With the realization that we are not the third owners of our bungalow as originally thought, but at least the fourth owners, it was time to discover who owned the bungalow prior to the Milke’s.
Based on additional newspaper articles, it appears that the Milke’s moved to Morton Grove at least by the summer of 1932, if not earlier.
This means that the original owners would have lived in the bungalow for only four years or less. I suppose there are myriad reasons why someone would move, but during those days I find this fact curious.
Back to the 1930 Census.
Through the stephenmorse.org website, I found the census listing for Morton Grove. Because it’s a small suburb, it did not have the search features available for cities with populations over 25,000.
I had no choice but to browse through its 49 pages. I skipped through, checking every five pages to see if I was in the vicinity. This sped up the process and I was able to find the appropriate page fairly quickly.
Of course, had I not known that our street name was changed, I would be looking for the wrong street and would have had a difficult time finding our house.
Finally, another suspicion was confirmed: our house number was changed as well, probably when the raised ranch on the corner was built in the early 1960s. Our house number just never made sense to me according to the lot order — it seemed to skip a number — but I still don’t understand why it needed to be changed.
Despite these differences, I’m certain that the house listed is ours because there are six bungalows in total on our block, and there are only six houses listed in the census. Except for ours, all the house numbers match.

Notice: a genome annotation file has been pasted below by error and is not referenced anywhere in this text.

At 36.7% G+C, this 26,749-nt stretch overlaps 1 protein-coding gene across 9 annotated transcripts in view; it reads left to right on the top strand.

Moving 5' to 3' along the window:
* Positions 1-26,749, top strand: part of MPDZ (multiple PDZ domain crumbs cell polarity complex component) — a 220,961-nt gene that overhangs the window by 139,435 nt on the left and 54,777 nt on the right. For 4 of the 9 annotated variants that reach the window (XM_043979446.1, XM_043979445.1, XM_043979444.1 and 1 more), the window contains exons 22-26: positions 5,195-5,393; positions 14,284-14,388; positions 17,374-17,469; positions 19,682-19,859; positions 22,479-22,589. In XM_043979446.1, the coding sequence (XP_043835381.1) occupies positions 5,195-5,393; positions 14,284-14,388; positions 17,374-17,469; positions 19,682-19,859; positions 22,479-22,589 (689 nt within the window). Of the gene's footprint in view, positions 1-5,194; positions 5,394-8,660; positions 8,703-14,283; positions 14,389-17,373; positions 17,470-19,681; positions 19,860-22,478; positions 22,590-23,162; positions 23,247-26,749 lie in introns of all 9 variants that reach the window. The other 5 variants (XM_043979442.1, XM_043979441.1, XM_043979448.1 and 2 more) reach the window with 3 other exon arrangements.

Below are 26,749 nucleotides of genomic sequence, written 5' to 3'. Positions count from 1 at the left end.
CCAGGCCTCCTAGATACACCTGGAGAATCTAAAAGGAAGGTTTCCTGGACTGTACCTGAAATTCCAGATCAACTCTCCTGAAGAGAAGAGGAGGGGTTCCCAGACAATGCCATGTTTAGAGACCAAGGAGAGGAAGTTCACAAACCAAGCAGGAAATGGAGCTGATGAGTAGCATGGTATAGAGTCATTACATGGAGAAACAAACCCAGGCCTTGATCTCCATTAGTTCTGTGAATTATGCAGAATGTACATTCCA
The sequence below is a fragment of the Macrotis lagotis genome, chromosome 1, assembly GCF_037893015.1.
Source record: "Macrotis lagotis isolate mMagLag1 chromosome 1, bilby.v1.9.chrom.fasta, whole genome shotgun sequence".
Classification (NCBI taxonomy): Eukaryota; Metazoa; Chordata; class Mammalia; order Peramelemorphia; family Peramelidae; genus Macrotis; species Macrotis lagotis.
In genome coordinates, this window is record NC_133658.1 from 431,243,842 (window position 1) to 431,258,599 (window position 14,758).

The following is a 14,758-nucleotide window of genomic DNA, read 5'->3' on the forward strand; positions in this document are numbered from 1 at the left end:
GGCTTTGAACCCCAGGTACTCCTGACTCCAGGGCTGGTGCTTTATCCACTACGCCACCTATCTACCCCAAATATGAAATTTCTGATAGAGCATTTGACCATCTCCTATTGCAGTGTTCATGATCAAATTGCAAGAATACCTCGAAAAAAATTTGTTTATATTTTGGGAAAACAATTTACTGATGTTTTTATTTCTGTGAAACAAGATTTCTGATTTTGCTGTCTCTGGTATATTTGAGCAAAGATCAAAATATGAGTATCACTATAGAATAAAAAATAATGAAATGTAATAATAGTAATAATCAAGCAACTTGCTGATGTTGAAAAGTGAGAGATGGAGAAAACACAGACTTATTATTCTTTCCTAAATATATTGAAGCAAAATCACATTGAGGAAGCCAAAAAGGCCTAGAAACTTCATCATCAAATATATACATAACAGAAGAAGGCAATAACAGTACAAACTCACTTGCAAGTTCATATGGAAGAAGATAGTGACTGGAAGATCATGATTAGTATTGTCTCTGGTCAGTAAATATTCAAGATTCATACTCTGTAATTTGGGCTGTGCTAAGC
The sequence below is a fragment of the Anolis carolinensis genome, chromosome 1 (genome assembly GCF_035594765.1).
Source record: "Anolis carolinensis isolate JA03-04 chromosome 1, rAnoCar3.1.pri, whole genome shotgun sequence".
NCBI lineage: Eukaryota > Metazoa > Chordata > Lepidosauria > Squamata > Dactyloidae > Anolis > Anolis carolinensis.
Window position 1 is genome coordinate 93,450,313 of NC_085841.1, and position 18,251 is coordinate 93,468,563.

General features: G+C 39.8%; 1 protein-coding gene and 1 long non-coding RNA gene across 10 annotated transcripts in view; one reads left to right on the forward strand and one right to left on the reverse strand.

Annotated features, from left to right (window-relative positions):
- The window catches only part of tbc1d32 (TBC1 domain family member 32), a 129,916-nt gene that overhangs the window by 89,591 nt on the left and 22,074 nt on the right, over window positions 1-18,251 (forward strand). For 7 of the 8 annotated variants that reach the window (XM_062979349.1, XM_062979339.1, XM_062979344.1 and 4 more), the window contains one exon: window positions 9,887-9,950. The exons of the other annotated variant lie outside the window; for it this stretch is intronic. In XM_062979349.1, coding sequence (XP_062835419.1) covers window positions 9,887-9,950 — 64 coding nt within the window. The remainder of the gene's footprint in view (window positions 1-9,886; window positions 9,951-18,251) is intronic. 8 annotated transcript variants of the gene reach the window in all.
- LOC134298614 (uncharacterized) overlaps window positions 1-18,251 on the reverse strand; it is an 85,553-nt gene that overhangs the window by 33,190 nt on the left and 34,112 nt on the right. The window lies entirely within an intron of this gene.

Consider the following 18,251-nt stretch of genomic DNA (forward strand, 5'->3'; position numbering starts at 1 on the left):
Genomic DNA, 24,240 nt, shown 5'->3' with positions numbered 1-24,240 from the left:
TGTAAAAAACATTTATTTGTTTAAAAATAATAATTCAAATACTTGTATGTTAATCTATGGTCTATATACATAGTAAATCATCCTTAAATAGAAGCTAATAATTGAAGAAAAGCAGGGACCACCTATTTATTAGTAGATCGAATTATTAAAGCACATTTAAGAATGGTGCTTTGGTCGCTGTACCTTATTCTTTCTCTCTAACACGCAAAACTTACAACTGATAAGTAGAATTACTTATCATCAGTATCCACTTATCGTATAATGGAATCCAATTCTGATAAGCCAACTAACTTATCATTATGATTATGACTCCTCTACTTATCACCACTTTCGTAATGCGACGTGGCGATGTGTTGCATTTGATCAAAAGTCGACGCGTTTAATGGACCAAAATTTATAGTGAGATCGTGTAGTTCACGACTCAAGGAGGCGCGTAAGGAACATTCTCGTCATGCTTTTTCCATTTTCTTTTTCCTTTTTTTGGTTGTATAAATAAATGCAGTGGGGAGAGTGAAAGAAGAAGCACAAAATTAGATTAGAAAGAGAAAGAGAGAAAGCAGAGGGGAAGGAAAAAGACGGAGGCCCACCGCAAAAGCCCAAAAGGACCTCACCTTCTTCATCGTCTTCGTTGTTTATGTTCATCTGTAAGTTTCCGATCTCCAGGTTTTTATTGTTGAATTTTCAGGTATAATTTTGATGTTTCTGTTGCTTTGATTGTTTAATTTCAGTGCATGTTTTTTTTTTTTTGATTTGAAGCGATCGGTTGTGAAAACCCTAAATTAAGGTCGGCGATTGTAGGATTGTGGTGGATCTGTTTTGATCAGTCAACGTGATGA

So, who was the now-supposed original owner? A Mr. Herman R. Blasen, age 55, his wife Louise, age 45, and their son, Leo, age 12 (coincidentally the same name as the next owner, Leo Milke).
Some other statistics:
- Home value: $10,500
- Own a radio? Yes
- Age at first marriage? Herman: 27; Louise: 17
- Nationality? Herman: German; Louise: Canadian (English-speaking)
- Occupation? Herman: Machinist, Steam Railroad; Louise: Baker, Cafeteria
Looking back at the 1920 Census, the Blasens had two older sons and a daughter, who presumably were married or on their own by the time Herman and Louise moved here.
In 1920, they were renting a place on the 4000 block of south Prairie in Chicago which is right on a railroad line. Perhaps they were able to buy the bungalow because Herman was transferred or promoted to work on the Milwaukee Road, less than a mile away from here? And maybe he was transferred to another railroad line after a few years when the Milke’s bought the house.
Whatever the reason, another piece of the puzzle has fallen into place.